All of this (and more) is why "text retrieval" and "database" almost don't belong in the same sentence together. I think you would be better off picking a good database for your "normal" needs, and then using an external IR system to index/search the "documents" in your primary DB.

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    +1 Hope you get better soon. ;)
    – deceze
    Commented Jun 17, 2011 at 4:56

Oracle has pretty sophisticated full text searching capabilities as part of Oracle Text and has had that for more than a decade. SQL Server 2008 supports full-text search as well. So I'm not sure that the premise of your question is correct.

If your question is really more along the lines of "why don't we do more full-text searching in databases rather than in middle tiers", there are a few factors. Database developers generally want to store normalized data not unstructured or semi-structured data. So they would generally prefer to design systems that parse the incoming data into separate searchable fields rather than supporting full-text search. Application developers also tend not to want to store unstructured or semi-structured data in CLOB/ BLOB fields in the database because they view it as easier to store the data on a file system and don't want the database to get too big. I'm not a fan of this argument, but it's a common one. As a result, most people end up with the data they'd want to do full-text searches on living outside of a database so it needs to be indexed outside of a database. If even a reasonably small fraction of your data lives outside the database, having the middle tier index it becomes a much more palatable solution.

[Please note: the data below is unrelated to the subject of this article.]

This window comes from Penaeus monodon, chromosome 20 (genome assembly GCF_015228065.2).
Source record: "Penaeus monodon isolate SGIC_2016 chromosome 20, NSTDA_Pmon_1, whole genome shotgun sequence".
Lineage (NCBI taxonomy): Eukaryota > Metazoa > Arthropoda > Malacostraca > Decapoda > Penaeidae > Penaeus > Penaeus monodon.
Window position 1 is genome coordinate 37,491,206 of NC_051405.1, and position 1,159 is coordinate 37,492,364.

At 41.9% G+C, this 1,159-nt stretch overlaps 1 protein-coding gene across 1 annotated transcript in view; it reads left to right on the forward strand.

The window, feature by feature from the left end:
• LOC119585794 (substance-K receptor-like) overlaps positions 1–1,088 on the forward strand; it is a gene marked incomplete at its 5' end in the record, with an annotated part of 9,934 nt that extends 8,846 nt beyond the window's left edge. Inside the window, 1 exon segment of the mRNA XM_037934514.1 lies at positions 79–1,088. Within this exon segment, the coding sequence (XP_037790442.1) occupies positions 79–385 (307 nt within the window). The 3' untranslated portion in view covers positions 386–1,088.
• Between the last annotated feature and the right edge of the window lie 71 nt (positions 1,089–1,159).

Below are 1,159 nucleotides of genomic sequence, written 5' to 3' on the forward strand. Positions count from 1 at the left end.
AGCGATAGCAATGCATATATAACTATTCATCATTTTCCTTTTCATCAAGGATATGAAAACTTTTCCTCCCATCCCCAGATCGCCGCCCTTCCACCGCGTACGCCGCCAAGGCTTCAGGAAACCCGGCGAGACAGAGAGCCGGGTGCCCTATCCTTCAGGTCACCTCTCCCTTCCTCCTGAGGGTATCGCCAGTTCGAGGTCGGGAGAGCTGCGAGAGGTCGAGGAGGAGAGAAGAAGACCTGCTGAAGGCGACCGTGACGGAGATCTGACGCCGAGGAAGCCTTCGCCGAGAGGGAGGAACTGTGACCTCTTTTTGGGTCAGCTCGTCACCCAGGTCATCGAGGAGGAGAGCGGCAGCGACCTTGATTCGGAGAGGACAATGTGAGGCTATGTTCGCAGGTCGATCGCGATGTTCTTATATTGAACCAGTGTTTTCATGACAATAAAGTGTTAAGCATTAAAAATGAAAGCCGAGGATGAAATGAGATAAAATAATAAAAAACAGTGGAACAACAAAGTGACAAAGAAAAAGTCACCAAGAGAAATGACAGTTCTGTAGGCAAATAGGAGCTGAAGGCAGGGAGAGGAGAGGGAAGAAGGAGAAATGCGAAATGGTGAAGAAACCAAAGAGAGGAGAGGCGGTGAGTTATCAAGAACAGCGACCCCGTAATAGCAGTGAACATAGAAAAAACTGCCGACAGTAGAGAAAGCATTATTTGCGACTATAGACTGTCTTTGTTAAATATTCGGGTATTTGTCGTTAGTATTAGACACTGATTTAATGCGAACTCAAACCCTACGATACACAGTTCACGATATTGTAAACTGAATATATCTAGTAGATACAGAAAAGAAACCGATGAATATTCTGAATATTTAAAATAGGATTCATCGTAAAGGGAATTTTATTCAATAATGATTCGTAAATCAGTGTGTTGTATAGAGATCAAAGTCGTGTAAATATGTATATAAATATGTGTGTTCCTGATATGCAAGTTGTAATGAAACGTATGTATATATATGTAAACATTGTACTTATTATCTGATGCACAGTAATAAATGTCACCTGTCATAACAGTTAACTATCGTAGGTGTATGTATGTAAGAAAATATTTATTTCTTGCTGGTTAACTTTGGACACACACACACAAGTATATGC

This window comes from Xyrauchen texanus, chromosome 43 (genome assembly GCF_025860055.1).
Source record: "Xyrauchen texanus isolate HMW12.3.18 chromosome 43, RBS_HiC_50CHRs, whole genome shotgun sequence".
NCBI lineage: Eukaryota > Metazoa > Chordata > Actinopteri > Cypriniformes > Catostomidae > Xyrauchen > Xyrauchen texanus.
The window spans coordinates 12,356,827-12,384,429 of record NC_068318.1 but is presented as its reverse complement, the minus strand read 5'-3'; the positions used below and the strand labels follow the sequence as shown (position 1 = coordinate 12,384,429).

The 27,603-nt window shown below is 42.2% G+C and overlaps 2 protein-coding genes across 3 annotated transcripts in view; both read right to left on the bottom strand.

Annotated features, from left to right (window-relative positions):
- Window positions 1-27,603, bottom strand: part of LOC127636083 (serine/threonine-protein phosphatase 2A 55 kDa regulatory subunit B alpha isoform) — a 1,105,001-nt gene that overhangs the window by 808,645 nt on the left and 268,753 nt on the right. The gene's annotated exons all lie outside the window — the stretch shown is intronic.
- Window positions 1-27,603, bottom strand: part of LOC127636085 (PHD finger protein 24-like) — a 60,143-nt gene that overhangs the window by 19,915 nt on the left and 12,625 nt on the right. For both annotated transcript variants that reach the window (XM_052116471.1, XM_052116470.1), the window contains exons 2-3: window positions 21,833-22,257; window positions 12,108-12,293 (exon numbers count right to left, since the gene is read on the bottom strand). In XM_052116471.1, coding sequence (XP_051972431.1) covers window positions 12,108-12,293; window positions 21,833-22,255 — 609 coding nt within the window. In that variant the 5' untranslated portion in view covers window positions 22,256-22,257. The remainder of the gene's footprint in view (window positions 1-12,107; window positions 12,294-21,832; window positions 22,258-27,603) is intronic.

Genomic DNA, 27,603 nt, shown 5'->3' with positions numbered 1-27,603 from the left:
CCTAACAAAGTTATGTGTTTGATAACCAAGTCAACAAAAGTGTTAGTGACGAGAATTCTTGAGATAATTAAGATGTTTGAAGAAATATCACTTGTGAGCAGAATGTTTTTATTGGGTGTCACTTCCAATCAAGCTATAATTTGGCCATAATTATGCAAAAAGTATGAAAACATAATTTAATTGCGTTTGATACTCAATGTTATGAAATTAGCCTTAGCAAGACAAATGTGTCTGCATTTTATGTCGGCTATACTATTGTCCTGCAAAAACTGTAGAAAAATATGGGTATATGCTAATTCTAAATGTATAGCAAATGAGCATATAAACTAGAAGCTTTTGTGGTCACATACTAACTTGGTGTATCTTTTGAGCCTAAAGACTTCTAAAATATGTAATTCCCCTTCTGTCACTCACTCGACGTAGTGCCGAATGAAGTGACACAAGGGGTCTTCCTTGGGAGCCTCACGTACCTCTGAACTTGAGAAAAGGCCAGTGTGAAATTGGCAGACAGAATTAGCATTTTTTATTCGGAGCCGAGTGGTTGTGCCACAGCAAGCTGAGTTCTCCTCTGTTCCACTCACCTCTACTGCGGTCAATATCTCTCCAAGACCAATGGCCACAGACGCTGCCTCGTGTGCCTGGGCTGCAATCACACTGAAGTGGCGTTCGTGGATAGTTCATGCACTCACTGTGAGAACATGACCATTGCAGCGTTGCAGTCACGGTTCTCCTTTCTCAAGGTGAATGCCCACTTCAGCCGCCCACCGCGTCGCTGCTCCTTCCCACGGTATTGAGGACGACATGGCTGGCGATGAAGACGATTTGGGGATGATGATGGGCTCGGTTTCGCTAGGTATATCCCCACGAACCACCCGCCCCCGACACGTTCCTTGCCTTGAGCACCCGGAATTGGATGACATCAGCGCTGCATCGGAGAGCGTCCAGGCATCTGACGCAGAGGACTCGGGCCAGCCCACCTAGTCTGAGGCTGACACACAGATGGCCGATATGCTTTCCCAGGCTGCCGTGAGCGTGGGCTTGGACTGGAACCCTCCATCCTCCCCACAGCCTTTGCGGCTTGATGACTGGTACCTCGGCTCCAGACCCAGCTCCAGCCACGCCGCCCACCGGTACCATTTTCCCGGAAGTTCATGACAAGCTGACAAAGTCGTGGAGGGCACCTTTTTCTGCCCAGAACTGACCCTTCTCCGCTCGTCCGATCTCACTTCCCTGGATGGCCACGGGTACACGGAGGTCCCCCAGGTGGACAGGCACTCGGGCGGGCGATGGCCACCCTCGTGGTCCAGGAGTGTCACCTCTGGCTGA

If you store your unstructured and semi-structured data in Oracle, I'd put Oracle Text up feature-for-feature with any of the standalone full-text indexing solutions.

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    Yeah, after looking at Oracle Text, it seems to have a very good feature set. So many the question is, why don't others have such good support?
    – Kibbee
    Commented Jun 16, 2011 at 19:47
  • +1 Good points. I would also add that there are many intricacies such as pluralization that complicate effective full-text searching, intricacies that are not part of the core competencies of most RDBMS's. Commented Jun 16, 2011 at 19:48
  • @Kibbee: It's probably one of those things that's easier said than done. And maybe Oracle customers are more willing to pay for Oracle to invest in the R&D than customers of other RDBMS vendors. Commented Jun 16, 2011 at 19:59
  • @Kibbee - Oracle also invested much earlier and much more forcefully in the idea that it makes sense to store unstructured and semi-structured data in the database. Most of the other vendors are much more focused on storing relational data and are relatively late comers to the "store all your data in a relational database" party. Commented Jun 16, 2011 at 20:09
  • Oracle is also one of the most (if not the most) expensive and popular databases out there. They can afford to pay a lot of people to work on these features, whereas other companies may not have the budget. They also are almost exclusively developing databases, so they have a greater interest in developing features like this.